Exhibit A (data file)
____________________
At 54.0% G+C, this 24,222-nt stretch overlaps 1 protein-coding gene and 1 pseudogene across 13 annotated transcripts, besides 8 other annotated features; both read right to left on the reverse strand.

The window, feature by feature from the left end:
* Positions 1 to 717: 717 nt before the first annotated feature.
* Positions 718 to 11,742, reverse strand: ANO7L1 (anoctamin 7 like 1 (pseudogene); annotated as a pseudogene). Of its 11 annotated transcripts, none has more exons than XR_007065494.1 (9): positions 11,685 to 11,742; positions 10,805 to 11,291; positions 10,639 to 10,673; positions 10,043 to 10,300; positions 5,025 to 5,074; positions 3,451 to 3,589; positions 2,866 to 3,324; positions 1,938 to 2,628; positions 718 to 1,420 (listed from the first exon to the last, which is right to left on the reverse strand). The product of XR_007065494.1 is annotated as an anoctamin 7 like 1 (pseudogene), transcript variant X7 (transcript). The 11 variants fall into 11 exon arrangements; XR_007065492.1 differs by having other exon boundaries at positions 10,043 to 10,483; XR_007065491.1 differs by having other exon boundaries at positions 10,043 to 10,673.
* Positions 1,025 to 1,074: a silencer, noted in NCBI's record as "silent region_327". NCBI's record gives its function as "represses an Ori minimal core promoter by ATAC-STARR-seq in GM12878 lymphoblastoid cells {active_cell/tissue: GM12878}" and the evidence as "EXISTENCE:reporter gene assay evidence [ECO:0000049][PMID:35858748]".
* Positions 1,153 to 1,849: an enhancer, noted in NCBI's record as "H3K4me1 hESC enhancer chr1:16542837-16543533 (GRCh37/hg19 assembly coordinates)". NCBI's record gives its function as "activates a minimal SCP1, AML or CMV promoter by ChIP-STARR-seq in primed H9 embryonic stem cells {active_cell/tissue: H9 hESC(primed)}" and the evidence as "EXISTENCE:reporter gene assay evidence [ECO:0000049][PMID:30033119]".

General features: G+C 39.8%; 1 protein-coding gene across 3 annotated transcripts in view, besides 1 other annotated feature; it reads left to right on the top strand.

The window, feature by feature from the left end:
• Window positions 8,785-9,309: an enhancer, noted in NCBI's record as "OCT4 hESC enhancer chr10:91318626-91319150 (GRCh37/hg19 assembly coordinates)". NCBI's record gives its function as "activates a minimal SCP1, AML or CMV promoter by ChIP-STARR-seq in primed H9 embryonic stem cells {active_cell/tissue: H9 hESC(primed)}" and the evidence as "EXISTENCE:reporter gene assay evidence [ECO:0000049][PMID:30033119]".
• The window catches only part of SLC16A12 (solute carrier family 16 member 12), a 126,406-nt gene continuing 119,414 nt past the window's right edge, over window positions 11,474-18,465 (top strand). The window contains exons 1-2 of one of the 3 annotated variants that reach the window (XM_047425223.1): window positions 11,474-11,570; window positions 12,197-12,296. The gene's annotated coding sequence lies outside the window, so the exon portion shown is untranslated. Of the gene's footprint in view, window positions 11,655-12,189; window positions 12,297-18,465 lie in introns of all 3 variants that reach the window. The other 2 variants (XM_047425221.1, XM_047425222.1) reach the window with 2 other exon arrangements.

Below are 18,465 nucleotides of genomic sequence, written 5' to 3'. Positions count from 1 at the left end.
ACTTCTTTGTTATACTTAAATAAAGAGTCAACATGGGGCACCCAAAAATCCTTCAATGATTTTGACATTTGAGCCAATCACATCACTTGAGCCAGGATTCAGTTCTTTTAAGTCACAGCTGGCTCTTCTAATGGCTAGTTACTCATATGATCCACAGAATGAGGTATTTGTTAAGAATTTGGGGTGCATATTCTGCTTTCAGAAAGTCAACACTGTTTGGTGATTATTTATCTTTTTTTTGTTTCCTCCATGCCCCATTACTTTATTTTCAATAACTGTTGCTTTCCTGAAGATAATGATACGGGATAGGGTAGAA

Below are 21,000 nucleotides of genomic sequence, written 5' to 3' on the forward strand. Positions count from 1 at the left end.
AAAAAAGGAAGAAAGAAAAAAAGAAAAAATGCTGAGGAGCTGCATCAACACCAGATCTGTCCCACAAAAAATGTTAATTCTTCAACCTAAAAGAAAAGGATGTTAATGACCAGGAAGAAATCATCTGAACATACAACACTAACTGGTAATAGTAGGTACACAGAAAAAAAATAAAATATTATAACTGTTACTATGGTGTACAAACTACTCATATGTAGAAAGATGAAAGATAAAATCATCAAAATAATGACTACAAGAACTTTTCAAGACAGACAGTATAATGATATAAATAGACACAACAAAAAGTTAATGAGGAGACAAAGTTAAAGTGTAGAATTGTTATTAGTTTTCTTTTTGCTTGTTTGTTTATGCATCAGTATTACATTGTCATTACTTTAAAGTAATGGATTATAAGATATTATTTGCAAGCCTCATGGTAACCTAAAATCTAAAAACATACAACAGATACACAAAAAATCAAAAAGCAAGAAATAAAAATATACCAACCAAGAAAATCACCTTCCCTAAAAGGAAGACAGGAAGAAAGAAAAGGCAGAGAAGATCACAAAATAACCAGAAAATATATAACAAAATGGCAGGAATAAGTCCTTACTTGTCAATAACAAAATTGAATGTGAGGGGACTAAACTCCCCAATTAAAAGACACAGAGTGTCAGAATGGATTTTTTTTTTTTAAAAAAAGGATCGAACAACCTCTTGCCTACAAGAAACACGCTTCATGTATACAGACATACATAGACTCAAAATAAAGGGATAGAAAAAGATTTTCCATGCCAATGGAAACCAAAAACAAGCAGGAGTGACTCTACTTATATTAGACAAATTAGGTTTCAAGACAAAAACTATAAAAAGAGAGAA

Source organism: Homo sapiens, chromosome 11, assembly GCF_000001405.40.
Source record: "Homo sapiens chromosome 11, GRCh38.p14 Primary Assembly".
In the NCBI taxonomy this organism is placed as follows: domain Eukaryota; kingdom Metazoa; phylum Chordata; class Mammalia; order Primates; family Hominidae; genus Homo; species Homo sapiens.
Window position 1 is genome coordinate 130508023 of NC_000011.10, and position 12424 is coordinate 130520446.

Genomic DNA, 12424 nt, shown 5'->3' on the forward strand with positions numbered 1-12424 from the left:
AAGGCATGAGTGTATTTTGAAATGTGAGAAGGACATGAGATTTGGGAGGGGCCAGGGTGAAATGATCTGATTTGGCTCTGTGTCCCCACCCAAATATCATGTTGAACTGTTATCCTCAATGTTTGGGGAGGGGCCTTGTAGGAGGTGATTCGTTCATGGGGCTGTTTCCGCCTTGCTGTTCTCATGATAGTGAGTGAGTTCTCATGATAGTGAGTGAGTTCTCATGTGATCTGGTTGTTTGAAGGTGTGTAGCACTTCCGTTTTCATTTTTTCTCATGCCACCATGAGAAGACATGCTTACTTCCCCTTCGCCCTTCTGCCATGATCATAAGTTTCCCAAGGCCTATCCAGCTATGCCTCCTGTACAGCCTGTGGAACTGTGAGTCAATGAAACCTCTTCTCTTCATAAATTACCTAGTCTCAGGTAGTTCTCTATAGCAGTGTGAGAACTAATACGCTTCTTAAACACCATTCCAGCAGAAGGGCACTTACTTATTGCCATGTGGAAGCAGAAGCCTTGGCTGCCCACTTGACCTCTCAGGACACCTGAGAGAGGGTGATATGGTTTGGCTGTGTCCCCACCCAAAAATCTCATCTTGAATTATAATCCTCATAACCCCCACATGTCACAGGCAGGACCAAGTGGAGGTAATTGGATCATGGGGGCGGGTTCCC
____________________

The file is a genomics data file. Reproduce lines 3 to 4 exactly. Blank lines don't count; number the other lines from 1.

* Positions 1 to 717: 717 nt before the first annotated feature.
* Positions 718 to 11,742, reverse strand: ANO7L1 (anoctamin 7 like 1 (pseudogene); annotated as a pseudogene). Of its 11 annotated transcripts, none has more exons than XR_007065494.1 (9): positions 11,685 to 11,742; positions 10,805 to 11,291; positions 10,639 to 10,673; positions 10,043 to 10,300; positions 5,025 to 5,074; positions 3,451 to 3,589; positions 2,866 to 3,324; positions 1,938 to 2,628; positions 718 to 1,420 (listed from the first exon to the last, which is right to left on the reverse strand). The product of XR_007065494.1 is annotated as an anoctamin 7 like 1 (pseudogene), transcript variant X7 (transcript). The 11 variants fall into 11 exon arrangements; XR_007065492.1 differs by having other exon boundaries at positions 10,043 to 10,483; XR_007065491.1 differs by having other exon boundaries at positions 10,043 to 10,673.